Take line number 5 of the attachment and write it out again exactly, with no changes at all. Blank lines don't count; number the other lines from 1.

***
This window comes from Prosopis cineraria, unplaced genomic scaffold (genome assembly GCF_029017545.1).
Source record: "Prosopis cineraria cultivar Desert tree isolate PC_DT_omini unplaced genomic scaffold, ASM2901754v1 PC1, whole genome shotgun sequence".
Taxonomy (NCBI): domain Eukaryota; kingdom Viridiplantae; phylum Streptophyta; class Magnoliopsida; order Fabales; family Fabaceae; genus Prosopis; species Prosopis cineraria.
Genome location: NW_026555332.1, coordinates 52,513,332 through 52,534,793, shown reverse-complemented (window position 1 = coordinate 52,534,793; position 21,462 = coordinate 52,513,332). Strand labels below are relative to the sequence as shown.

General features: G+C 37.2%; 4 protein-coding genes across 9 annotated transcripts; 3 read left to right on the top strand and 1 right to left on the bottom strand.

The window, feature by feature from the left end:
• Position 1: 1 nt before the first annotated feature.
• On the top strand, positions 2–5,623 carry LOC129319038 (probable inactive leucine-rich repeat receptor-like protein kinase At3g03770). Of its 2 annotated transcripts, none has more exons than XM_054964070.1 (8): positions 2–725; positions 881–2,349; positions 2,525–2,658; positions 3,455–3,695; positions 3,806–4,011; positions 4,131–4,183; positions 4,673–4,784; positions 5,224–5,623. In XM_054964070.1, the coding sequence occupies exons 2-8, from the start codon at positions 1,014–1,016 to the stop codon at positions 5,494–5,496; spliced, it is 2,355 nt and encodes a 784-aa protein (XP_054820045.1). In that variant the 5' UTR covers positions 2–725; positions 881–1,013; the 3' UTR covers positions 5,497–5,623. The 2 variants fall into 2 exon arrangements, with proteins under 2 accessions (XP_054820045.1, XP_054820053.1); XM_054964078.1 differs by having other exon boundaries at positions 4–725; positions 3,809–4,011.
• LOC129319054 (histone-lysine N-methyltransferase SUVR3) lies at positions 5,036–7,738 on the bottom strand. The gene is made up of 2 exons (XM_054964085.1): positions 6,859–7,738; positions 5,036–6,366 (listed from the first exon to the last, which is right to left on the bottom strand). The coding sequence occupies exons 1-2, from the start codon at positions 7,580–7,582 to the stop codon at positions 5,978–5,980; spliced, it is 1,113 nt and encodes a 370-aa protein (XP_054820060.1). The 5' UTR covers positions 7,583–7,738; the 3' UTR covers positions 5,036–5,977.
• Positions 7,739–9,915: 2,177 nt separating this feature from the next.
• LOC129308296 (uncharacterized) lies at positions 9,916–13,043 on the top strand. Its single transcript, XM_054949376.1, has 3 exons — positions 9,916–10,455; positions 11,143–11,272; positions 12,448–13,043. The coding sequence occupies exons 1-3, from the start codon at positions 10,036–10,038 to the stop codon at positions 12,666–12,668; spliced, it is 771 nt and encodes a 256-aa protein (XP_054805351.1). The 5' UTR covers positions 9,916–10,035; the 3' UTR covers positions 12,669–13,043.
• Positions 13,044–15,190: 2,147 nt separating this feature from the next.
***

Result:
General features: G+C 37.2%; 4 protein-coding genes across 9 annotated transcripts; 3 read left to right on the top strand and 1 right to left on the bottom strand.